Colour is a highly important part of the branding process, as something that needs to be reflected and consistent through all communications of a brand.
After creating and producing a new visual tool that showed the colour usage in the top 50 UK law firms, we wanted to extend this to show the top 50 UK barristers’ chambers. This would allow for a good amount of comparison between the two legal service markets, while also identifying trends and opportunities with their colour usage.
What we did
Tela looked at the colours used on the top 50 UK barristers’ chambers websites in order to compare the variation, with the aim of gaining an insight into how barristers’ chambers were using their brand colours online. It also opened up the opportunity to identify any usage gaps in the colour spectrum and luminosities. It was important to establish the colours that were trending in the industry, while finding out what colours and tones were not as popular.
After taking screenshots of each of the top 50 UK barristers’ chambers home pages, an online tool was used to calculate the top ten colours used on each. This information was then entered into a database that is used to create the interactive tool that displays the usage of each colour on each of the top 50 UK barristers chambers websites.
How it works
The tool displays all of the top 50 UK barristers’ chambers website colours on one screen. You can also show individual barristers chambers’ colours by filtering the ‘view by barristers chamber’. This allows for some basic comparisons between the firm and industry.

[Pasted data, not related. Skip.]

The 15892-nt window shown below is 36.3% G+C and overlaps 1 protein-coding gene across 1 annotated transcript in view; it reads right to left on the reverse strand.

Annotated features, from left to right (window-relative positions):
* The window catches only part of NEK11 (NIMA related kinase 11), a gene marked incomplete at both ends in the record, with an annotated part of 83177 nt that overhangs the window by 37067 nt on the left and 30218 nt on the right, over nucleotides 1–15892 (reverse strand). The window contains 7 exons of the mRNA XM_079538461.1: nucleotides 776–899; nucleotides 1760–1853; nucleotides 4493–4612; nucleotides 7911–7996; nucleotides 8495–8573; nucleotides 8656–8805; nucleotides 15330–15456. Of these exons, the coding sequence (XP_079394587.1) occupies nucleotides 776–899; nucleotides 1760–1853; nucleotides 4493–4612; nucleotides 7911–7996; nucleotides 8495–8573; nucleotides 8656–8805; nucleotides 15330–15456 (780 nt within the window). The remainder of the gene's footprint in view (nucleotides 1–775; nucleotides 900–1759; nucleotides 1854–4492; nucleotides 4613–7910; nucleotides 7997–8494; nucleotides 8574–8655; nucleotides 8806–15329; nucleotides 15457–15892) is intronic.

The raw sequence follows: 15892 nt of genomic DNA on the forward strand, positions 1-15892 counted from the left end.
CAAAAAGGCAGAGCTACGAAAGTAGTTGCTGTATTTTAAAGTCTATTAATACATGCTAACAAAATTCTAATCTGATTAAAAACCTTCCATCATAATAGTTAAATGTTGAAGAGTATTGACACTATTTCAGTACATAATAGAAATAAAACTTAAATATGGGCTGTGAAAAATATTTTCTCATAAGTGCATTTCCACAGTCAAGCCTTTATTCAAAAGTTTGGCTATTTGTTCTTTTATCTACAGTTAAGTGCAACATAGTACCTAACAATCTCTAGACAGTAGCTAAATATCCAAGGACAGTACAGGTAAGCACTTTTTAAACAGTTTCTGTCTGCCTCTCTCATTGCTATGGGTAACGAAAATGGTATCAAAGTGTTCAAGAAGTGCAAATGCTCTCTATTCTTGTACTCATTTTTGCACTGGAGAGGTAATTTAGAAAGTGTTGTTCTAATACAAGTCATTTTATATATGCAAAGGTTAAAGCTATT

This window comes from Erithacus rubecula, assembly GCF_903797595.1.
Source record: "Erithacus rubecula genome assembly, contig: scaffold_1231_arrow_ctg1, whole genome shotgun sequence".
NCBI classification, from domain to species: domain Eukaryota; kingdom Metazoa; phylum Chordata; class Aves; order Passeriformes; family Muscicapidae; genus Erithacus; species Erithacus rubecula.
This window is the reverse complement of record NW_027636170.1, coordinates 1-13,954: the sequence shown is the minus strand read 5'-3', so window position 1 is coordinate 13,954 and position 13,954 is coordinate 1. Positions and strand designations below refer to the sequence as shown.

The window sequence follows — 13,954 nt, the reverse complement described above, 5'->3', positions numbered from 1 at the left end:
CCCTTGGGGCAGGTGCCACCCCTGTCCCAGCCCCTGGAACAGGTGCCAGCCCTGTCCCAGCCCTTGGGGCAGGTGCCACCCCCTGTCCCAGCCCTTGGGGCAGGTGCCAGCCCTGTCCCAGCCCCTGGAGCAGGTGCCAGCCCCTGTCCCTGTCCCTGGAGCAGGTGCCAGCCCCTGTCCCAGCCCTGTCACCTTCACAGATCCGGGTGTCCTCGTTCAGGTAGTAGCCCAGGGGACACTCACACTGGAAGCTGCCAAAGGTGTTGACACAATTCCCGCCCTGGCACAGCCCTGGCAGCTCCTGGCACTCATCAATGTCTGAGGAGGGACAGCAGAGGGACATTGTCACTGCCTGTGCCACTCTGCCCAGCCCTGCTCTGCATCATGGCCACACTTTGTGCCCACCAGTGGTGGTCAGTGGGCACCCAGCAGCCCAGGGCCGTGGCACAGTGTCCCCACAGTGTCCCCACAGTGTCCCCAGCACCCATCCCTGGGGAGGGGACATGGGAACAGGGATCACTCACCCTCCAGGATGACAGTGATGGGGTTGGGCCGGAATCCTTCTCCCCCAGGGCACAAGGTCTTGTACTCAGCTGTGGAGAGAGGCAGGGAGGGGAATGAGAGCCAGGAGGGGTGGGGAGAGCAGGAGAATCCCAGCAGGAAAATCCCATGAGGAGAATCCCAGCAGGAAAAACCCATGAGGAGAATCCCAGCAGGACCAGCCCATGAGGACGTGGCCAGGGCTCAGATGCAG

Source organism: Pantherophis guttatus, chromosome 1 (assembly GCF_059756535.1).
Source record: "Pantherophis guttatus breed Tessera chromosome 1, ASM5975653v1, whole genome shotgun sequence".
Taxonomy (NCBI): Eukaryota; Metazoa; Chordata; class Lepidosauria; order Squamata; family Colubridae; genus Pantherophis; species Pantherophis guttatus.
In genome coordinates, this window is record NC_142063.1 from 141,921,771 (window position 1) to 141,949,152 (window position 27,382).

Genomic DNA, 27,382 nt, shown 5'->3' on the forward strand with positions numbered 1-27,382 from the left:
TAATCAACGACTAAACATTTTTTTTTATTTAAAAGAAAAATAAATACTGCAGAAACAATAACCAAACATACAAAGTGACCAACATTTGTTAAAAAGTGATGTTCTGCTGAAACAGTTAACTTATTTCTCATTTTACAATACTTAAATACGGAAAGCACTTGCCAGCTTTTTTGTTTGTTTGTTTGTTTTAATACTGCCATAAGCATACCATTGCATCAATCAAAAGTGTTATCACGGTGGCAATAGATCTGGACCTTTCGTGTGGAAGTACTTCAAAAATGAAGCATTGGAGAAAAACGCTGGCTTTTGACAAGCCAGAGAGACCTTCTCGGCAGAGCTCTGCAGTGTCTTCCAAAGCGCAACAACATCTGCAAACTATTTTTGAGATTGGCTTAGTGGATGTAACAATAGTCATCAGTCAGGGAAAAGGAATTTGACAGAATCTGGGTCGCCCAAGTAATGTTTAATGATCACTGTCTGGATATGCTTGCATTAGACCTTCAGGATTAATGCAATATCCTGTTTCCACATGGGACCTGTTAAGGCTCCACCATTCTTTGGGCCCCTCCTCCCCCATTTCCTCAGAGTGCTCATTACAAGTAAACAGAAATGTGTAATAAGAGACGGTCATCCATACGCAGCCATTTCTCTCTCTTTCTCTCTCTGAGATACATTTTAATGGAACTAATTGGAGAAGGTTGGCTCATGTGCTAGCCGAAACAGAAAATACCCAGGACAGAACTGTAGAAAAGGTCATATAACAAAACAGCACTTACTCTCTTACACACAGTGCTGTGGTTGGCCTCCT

What the results show
The colour wheel shows some clear trends among barristers’ chambers websites. The colours are much more toned down and appear almost pastel in some areas. Tones of blue is clearly a popular choice, while various shades of green seem to be less, with less websites using them in the design.
The visual tools we have created allows for comparisons and differences to be identified between the colour use on the websites of the top 50 barristers’ chambers and top 50 law firms. Both visual representations show a solid use of blues and greys, with barristers’ chambers using a slightly darker range of blue tones. However, when looked at closely, it becomes clear that the barristers’ chambers website offer more muted colours compared to the vibrant ones used on the law firms’ websites.
In terms of opportunities for barristers chambers’ and law firm websites to stand out, the colour wheel shows that both legal services are not using shades of green. Barristers chambers’ show that they use a couple of darker green tones, but overall the use of the colour is rare. This is the same for different tones of purple. While darker shades are used for both barristers chambers and law firms, lighter shades are very uncommonly used in website design.
Have you seen our post on the Top 50 UK Law Firms’ Website Colour Usage?